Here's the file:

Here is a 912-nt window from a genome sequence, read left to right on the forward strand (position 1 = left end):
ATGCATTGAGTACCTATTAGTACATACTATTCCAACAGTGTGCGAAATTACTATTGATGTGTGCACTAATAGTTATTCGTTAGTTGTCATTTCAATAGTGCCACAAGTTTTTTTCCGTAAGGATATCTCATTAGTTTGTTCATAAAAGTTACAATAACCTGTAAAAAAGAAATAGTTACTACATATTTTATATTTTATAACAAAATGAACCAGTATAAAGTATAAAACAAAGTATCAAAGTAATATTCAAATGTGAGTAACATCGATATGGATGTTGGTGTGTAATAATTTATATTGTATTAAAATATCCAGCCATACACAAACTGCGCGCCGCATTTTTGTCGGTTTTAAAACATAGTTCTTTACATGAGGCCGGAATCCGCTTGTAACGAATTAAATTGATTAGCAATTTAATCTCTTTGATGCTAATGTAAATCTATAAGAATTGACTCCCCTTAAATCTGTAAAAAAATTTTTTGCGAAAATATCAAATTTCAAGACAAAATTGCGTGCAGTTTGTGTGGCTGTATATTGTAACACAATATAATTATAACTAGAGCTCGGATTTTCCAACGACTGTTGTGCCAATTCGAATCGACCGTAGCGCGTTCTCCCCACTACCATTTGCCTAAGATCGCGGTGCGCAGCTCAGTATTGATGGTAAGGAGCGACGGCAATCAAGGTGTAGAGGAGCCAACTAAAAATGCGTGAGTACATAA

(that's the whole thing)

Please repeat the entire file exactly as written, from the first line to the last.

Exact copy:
Here is a 912-nt window from a genome sequence, read left to right on the forward strand (position 1 = left end):
ATGCATTGAGTACCTATTAGTACATACTATTCCAACAGTGTGCGAAATTACTATTGATGTGTGCACTAATAGTTATTCGTTAGTTGTCATTTCAATAGTGCCACAAGTTTTTTTCCGTAAGGATATCTCATTAGTTTGTTCATAAAAGTTACAATAACCTGTAAAAAAGAAATAGTTACTACATATTTTATATTTTATAACAAAATGAACCAGTATAAAGTATAAAACAAAGTATCAAAGTAATATTCAAATGTGAGTAACATCGATATGGATGTTGGTGTGTAATAATTTATATTGTATTAAAATATCCAGCCATACACAAACTGCGCGCCGCATTTTTGTCGGTTTTAAAACATAGTTCTTTACATGAGGCCGGAATCCGCTTGTAACGAATTAAATTGATTAGCAATTTAATCTCTTTGATGCTAATGTAAATCTATAAGAATTGACTCCCCTTAAATCTGTAAAAAAATTTTTTGCGAAAATATCAAATTTCAAGACAAAATTGCGTGCAGTTTGTGTGGCTGTATATTGTAACACAATATAATTATAACTAGAGCTCGGATTTTCCAACGACTGTTGTGCCAATTCGAATCGACCGTAGCGCGTTCTCCCCACTACCATTTGCCTAAGATCGCGGTGCGCAGCTCAGTATTGATGGTAAGGAGCGACGGCAATCAAGGTGTAGAGGAGCCAACTAAAAATGCGTGAGTACATAA